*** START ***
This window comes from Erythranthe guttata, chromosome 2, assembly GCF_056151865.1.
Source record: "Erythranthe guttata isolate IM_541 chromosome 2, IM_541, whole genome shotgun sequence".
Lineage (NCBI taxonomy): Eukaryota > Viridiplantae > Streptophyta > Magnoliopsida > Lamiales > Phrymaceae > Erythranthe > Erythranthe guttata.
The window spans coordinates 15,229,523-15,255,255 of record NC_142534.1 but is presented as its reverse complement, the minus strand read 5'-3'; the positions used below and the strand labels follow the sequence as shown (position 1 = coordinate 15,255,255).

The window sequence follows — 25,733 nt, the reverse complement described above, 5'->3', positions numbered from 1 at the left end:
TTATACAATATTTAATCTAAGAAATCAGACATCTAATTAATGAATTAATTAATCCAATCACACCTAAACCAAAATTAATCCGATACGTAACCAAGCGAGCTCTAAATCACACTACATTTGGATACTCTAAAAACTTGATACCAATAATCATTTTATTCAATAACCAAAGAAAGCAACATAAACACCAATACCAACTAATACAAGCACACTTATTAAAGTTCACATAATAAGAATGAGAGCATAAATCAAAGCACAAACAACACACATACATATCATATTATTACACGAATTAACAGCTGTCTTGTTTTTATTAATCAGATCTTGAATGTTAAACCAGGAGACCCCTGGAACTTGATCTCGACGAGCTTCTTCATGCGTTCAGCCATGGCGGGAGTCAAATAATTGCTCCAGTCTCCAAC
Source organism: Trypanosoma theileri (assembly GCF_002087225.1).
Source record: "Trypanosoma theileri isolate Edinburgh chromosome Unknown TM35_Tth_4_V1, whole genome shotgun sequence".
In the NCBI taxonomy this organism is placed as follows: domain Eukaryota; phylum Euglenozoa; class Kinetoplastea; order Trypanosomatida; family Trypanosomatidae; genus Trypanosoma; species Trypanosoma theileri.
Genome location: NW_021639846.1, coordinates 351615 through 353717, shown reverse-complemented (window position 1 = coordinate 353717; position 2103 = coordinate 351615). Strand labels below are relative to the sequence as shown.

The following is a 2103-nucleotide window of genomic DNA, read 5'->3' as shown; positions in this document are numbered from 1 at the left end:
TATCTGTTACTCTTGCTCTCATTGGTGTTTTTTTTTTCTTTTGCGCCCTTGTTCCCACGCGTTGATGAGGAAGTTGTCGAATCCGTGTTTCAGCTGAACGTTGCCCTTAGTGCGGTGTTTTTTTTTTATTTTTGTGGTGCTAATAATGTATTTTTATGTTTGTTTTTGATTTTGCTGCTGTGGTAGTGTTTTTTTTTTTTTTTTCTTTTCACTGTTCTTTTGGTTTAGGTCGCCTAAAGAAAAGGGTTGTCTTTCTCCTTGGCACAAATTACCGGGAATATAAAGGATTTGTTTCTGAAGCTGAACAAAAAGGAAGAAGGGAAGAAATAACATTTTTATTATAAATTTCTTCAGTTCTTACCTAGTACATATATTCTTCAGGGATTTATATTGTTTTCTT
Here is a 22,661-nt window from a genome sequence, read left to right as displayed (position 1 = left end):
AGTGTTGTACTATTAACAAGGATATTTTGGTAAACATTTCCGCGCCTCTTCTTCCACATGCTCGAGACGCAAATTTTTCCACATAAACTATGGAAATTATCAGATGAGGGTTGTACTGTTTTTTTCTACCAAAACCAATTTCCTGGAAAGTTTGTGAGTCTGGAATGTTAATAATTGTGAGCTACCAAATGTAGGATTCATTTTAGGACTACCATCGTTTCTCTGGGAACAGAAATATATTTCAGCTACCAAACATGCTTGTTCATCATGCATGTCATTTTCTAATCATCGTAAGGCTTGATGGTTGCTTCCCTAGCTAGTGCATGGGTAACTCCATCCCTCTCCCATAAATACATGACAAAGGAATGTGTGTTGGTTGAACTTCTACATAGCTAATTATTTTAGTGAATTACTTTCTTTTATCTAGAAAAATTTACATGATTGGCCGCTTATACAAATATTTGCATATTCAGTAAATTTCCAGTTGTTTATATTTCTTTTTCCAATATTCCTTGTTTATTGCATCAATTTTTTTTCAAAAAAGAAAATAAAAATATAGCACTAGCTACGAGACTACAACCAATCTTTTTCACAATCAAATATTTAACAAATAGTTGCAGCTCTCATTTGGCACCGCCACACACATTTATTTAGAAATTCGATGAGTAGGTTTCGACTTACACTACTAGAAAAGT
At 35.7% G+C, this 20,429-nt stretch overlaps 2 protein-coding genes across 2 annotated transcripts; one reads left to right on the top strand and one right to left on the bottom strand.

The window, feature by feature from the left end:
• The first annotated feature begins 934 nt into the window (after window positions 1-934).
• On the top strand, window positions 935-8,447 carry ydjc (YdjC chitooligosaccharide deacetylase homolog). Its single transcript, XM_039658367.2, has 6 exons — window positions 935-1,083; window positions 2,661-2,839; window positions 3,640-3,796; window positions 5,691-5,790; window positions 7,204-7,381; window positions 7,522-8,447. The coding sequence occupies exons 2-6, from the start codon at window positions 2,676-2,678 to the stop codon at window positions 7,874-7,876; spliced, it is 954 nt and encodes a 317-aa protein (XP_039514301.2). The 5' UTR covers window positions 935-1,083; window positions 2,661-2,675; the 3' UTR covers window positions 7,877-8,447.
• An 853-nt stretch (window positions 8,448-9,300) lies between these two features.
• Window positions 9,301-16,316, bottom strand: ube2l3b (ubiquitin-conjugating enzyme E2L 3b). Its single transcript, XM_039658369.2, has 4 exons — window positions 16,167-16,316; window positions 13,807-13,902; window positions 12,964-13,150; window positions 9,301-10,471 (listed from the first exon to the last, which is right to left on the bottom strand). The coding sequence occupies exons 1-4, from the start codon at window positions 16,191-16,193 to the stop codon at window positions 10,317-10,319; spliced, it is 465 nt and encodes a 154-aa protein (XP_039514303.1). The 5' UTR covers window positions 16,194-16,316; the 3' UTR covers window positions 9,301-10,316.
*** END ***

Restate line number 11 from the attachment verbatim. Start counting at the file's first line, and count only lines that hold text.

The following is a 2103-nucleotide window of genomic DNA, read 5'->3' as shown; positions in this document are numbered from 1 at the left end: